Balk: Northwestern misfires on its ‘AND is in our DNA’ advertisement slogan

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Balk: Northwestern misfires on its ‘AND is in our DNA’ advertisement slogan

Tim Balk, Opinion Editor

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With its current advertising campaign featuring the catchy transpositional slogan “AND is in our DNA,” Northwestern is publicly peddling an NU student stereotype of dynamic, overachieving multitaskers.

The advertisements are visually beautiful. But they also send a questionable message.

One iteration depicts the talented trio of Austin Carr, Caroline Niedospial and Tre Demps, all student-athletes, pursuing their passions on and off the field. Carr is a vocalist, Niedospial a student journalist and Demps an artist, and the advertisement suggests the three exceptional student-athletes are the norm at NU.

There’s a lot of truth in what is depicted. More than 60 percent of us graduate with a second major, minor or certificate, NU student-athletes graduate at among the highest rates in the nation and it seems nearly everyone on campus is in multiple clubs or activities. NU students’ dynamism and drive is, generally speaking, something to celebrate. Carr, Niedospial and Demps are all people worthy of reverence.

But there’s a darker underside to all this doubling up. There is a pervasive, pernicious pressure to overcommit and overextend at NU. NU students all too often feel the need to double or even triple major, to join or attain leadership positions in numerous clubs, to take endless classes (why take four when you can five?) and to fill every waking second with social, academic and professional advancement.

At NU, this Renaissance attitude often becomes distorted into a rat race to exhaustion. As great as it is to excel in multiple areas — and it truly is great — depicting the Austin Carrs of the world as the norm is to set all NU students up against an unrealistic benchmark. NU students should not feel the need to be doing numerous things at high levels simultaneously. One extracurricular activity, or just a few, is enough. School matters too, and what happens in the classroom is not always a breeze.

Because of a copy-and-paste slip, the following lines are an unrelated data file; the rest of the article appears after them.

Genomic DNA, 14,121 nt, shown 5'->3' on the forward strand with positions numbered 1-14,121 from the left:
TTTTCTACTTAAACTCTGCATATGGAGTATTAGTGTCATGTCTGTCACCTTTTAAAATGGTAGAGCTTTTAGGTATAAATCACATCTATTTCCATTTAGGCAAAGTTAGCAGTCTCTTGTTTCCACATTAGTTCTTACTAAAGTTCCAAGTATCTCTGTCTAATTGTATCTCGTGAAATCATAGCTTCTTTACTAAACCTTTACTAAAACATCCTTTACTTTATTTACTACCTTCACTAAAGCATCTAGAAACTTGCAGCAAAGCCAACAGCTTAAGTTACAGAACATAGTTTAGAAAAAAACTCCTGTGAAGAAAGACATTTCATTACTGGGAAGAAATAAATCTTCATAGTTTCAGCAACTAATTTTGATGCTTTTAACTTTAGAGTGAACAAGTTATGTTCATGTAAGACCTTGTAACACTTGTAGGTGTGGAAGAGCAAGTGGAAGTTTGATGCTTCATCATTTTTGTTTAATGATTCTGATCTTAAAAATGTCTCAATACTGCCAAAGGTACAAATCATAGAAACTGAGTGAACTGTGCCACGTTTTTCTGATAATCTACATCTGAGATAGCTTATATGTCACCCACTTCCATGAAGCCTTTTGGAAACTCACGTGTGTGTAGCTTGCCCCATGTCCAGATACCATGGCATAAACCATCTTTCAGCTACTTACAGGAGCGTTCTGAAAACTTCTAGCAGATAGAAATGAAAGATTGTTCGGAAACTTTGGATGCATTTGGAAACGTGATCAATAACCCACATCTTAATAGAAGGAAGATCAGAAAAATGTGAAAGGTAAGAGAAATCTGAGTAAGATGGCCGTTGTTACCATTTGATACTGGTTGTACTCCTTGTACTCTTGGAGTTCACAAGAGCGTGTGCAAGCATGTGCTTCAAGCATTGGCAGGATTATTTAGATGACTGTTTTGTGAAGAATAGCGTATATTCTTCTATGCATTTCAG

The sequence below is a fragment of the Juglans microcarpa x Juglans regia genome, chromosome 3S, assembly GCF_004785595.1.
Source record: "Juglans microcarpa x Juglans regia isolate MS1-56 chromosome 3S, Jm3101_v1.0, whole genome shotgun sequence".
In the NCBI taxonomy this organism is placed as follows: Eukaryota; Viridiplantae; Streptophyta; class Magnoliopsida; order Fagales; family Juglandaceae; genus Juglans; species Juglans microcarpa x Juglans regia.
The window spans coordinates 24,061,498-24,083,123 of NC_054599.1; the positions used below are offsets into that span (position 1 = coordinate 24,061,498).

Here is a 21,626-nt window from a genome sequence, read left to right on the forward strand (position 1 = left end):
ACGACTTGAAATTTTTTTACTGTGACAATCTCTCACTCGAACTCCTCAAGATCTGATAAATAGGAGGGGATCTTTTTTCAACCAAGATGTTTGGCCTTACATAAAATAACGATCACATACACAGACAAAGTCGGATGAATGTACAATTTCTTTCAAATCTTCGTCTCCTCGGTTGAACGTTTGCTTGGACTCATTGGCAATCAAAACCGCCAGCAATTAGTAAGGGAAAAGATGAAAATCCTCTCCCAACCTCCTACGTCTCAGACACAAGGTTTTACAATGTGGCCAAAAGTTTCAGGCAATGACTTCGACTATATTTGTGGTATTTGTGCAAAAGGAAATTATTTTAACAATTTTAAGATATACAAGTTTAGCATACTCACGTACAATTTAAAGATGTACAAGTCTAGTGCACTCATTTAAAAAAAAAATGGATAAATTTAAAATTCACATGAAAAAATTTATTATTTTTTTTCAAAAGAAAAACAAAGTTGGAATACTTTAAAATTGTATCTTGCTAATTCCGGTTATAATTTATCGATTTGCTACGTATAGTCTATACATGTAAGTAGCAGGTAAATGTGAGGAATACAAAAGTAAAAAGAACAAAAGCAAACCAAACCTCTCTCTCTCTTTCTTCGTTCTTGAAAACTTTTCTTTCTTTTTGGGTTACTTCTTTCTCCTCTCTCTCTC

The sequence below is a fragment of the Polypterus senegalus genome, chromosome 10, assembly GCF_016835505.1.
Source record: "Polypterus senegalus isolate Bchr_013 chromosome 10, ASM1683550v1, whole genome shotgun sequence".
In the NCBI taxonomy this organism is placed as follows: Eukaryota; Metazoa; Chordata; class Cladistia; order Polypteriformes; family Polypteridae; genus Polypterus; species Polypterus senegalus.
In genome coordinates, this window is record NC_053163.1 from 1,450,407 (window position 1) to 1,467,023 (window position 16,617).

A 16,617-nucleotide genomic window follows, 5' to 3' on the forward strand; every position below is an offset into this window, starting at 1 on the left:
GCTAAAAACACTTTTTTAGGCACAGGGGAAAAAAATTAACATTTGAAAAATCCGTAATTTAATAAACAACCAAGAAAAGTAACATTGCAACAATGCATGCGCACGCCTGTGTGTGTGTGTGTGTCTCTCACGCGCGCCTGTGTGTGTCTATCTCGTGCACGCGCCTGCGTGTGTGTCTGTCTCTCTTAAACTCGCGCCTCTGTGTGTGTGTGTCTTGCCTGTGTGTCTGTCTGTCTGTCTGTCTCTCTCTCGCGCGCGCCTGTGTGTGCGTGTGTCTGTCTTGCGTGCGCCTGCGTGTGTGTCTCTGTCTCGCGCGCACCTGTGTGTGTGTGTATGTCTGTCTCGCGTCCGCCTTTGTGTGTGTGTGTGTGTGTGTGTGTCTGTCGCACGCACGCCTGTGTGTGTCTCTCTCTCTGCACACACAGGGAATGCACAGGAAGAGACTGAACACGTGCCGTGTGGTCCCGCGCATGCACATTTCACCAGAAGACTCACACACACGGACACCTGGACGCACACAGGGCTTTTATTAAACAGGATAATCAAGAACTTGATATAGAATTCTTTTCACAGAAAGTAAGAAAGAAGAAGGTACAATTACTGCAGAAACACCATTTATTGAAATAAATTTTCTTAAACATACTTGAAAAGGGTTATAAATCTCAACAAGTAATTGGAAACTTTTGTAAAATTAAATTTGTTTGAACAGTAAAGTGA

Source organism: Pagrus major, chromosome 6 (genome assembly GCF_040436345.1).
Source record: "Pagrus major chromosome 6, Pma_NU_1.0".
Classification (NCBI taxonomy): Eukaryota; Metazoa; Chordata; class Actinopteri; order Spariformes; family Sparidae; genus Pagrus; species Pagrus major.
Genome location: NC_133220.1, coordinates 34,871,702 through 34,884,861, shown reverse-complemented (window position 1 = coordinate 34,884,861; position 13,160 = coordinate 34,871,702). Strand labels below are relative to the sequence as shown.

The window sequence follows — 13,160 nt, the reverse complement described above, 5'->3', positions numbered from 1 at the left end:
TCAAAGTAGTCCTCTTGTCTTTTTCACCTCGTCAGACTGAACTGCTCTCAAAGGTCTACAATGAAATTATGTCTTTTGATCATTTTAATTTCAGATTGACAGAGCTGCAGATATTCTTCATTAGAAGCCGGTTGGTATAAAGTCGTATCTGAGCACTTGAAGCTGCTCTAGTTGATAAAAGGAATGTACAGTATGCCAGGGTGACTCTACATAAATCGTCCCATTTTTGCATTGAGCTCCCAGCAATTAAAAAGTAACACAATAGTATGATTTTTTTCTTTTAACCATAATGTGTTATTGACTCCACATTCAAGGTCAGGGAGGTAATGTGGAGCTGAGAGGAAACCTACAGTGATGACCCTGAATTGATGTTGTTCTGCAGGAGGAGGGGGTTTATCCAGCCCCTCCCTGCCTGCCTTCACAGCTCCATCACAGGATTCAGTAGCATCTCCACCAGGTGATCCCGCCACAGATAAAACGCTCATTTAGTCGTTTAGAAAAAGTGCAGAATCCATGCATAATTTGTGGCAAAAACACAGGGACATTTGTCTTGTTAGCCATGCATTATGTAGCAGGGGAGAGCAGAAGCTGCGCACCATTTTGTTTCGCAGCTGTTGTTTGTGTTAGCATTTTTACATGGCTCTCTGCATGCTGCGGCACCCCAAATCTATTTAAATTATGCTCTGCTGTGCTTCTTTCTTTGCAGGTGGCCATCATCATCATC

The “AND is in our DNA” slogan perpetuates an unhealthy message of excess in expertise. It’s truly not the message that should be sent to students or prospective students. Particularly at a school where overinvolvement and mental health issues are pervasive. NU students are certainly impressive, but we are also frequently under-rested and overworked. We too rarely slow down to savor and reflect upon this critical period of our lives.

Ours is a vibrant community filled with people with diverse talents. This should be advertised. Not the many of talents of individuals themselves. Particularly if such a diversity is presented as the norm.

AND is not necessarily in our DNA. For many of us, OR is in our DNA.

NU students are fantastic musicians or gifted actors or leaders or mathematicians. Often we are more than just that, excelling in numerous fields. But we shouldn’t feel the need to expand our resume to include skill upon skill upon skill. Specialization is valuable too. So is sleep. Happy and healthy are ANDs that matter too.

NU’s advertising generally is extremely well done. But the “AND is in our DNA” campaign is a misfire.

The goal at our school should not be to do the most. It should be to do our best, and to enjoy what we are doing.

More than overachievement and overcommitment binds the NU community together. We can find better aspects of our school to advertise and better ways to frame our advertisements.

Tim Balk is a Medill sophomore. He can be contacted at timothybalk2018@u.northwestern.edu. If you would like to respond publicly to this column, send a Letter to the Editor to opinion@dailynorthwestern.com. The views expressed in this piece do not necessarily reflect the views of all staff members of The Daily Northwestern.

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